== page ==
Ending a bitter three-year controversy the United States Supreme Court ruled on june 19, that the South Boston Allied War Veterans Council, organizers of Boston’s St. Patrick’s Day Parade, can bar homosexual groups from marching in the parade. Justice David Souter, writing for a unanimous Court in Hurley v. Irish-American Gays, framed the issue as “whether Massachusetts may require private citizens who organize a parade to include among the marchers a group imparting a message the organizers do not wish to convey.” “We hold,” said Justice Souter, “that such a mandate violates the First Amendment.”

The newly formed Irish-American Gay Lesbian and Bisexual Group of Boston (GLIB) sought an application in 1992 to march in South Boston’s St. Patrick’s Day Parade. Although the group’s application was turned down by the veterans council that year, the gays marched in the parade by virtue of a court order. The parade’s organizers then cancelled the parade rather than admit the gay group while pursuing justice in the courts.

In his opinion Souter repudiated an earlier decision of the Massachusetts Supreme Judicial Court which had ruled in favor of the gay group on the basis of the state’s anti discrimination laws. The Court pointed out that forcing the parade sponsors to allow GLIB to march in the parade was a violation of the veterans’ free speech rights.

The justices in Hurley made clear that the parade sponsors were not seeking to bar homosexuals from marching in the parade as individuals or with an approved group, but only as a group attempting to convey a message that was offensive to the veterans. The parade sponsors have the authority, wrote Souter, to “exclude groups whose views clash with the message the council wants to convey in the parade.”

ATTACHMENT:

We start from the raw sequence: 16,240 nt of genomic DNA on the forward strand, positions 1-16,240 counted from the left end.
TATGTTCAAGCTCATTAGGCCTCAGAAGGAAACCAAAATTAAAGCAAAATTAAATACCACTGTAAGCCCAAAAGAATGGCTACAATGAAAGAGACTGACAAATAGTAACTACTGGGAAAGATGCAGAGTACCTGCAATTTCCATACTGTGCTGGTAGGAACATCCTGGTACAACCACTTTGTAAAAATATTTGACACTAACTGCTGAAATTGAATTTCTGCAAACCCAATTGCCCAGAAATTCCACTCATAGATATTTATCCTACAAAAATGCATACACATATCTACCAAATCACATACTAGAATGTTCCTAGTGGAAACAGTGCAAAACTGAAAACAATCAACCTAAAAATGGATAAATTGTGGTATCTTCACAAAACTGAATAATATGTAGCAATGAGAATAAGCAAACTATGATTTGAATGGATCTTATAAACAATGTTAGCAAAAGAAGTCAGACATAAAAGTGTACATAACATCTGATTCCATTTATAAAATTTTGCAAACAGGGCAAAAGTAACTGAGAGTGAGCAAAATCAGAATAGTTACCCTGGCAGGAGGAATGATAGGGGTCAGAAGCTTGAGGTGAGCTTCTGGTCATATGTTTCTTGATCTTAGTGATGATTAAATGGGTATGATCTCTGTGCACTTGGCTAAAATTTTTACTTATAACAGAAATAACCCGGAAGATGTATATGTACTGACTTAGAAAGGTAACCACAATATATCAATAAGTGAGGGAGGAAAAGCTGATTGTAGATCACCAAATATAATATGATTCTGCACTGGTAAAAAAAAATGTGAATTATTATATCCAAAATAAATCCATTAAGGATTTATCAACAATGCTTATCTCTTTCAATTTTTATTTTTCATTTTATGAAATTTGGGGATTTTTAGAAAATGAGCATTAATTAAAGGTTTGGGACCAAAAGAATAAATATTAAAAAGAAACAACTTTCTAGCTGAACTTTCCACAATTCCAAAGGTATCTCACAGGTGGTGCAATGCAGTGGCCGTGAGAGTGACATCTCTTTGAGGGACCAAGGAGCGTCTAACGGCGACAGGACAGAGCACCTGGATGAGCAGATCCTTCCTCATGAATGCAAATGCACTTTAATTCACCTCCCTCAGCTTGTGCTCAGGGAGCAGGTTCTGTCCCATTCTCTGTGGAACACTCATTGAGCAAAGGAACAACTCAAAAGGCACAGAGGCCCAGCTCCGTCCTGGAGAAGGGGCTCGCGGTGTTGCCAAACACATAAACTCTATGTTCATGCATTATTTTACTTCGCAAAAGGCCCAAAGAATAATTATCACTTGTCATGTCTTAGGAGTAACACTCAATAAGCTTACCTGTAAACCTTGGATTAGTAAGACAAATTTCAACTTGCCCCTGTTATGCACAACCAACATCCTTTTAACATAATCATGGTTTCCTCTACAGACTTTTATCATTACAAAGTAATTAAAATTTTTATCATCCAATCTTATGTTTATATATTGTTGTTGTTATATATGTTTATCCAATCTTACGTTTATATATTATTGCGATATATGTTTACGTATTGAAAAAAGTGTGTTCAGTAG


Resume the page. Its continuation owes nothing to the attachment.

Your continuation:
Commenting on the decision, the Catholic League issued the following statement:

“This Supreme Court decision is a victory not only for Irish Catholics, it is a victory for all those who believe in free speech and freedom of association. Every racial ethnic and religious group that wants to maintain the integrity of its heritage has a right to insulate its parades from those who would insult and degrade its culture. This decision will also do much to provide for public order by limiting the rights of those who would use their rights to abuse the rights of others.”

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